Under the bill’s 70-30 rule, and the new requirements for self-employment tax, the tax bill would rise to $65,127. (Although the farmer’s income tax would fall under the GOP legislation to $42,353, he would now owe $22,774 in self-employment tax.) Using the alternative formula, the tax bill would be slightly lower than it would be under the 70-30 rule.
"Farmers who have arranged their investments to have the land in a separate entity, to lease to their farming operations, would see an increased SE tax," said Chris Hesse, a Minneapolis-based accountant with CliftonLarsonAllen. "And if they have been keeping income in the 25 percent or less tax bracket, they won’t have the income tax benefits from the maximum business rate. They will see a tax increase."
Roger McEowen, the Kansas Farm Bureau Professor of Agricultural Law and Taxation at Washburn University's law school in Topeka, Kan., said the typical farmer that owns land and farms it either as a sole proprietor or as a general partner in a general partnership will actually see a tax decrease, especially for farmers in top tax brackets. The 70-30 rule will actually lower their SE tax bills.
"However, a farmer that owns the land and rents it to a separate farming entity will incur more SE tax than under present law," McEowen wrote in a blog post. "If that farmer would be in a tax bracket higher than 25 percent, the benefit of the maximum business rate may fully offset the additional SE. tax."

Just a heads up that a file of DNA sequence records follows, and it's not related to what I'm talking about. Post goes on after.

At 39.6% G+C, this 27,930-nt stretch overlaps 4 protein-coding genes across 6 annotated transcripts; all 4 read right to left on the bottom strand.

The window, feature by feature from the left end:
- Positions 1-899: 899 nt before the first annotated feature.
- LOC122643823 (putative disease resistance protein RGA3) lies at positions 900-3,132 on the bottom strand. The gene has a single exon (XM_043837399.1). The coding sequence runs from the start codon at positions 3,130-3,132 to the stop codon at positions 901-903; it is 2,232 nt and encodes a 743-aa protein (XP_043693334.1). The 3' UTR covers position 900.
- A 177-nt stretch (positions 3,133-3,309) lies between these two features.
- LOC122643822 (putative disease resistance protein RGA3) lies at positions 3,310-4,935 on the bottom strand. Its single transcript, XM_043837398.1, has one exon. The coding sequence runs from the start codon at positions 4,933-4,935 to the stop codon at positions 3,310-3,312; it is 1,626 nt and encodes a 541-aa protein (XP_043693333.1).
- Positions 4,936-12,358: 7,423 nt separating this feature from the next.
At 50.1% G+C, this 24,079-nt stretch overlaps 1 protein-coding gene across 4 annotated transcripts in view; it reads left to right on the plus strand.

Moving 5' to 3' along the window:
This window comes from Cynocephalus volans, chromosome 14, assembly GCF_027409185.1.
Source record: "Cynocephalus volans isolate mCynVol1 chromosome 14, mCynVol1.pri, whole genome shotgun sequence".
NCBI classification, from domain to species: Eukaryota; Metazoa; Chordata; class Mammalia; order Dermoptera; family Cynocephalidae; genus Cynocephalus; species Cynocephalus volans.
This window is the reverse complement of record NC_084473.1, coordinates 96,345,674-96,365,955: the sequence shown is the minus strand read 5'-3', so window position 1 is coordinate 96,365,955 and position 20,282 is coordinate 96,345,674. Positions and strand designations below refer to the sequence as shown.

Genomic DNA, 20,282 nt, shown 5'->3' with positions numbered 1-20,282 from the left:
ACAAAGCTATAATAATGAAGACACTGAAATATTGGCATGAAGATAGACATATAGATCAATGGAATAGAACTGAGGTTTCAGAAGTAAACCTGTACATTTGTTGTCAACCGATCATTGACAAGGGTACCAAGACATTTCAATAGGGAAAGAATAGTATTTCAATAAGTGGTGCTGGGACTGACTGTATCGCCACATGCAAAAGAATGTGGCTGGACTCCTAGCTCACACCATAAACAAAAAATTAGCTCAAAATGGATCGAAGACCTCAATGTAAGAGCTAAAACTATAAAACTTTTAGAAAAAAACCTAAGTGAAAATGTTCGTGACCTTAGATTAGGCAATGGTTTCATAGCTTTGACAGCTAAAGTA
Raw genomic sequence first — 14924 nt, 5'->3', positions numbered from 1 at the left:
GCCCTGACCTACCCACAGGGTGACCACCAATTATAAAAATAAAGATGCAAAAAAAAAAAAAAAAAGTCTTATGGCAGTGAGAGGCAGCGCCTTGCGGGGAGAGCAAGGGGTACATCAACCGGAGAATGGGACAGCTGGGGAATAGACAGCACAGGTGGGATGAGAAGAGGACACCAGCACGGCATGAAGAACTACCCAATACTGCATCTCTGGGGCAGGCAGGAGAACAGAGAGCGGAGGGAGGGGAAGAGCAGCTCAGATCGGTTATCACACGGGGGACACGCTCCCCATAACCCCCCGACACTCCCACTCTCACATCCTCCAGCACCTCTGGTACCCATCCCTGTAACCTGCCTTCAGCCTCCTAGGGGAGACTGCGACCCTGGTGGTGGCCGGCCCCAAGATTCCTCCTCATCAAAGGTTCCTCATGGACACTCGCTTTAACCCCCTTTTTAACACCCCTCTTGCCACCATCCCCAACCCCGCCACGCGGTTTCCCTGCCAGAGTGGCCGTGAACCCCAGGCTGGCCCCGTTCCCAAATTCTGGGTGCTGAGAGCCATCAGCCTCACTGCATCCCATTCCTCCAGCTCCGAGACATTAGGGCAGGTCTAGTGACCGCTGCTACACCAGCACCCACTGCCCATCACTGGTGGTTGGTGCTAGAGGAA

House Agriculture Chairman Mike Conaway, R-Texas, said the 25-percent top rate on business profits should be largely irrelevant to farmers given their typical income. He said that the new requirements for self-employment tax would ensure “parity with working men and women.”
Conaway said farmers should benefit overall from the tax bill, which in addition to eventually ending the estate tax would also expand expensing and depreciation allowances. The bill also preserves key farm benefits, including like-kind exchanges for land and the ability to use the cash method of accounting.
“The ultimate criteria will be what do I look like under the current code and what I’ll look like under the new code,” he said. “All in all, am I better off and where I am I not better off?”
But House Republicans are already getting pushback on the pass-through rules from other small-business interests, and there were additional discussions among lawmakers on the issue Friday. “At this point there needs to some work on the small business, pass-through model,” said Rep. Mark Meadows, a North Carolina Republican who chairs the House Freedom Caucus.
The S Corporation Association, an advocacy group for small businesses, said the guardrails would severely limit the benefit of the 25-percent tax rate “to just a fraction of all active pass-through business profits.” The alternative formula for calculating return on capital wouldn’t “provide a reasonable estimate of true business profits,” the group said.
The House Ways and Means Committee is scheduled to begin debating and amending the bill on Monday.
(Updated with McEowen analysis on Nov. 6.)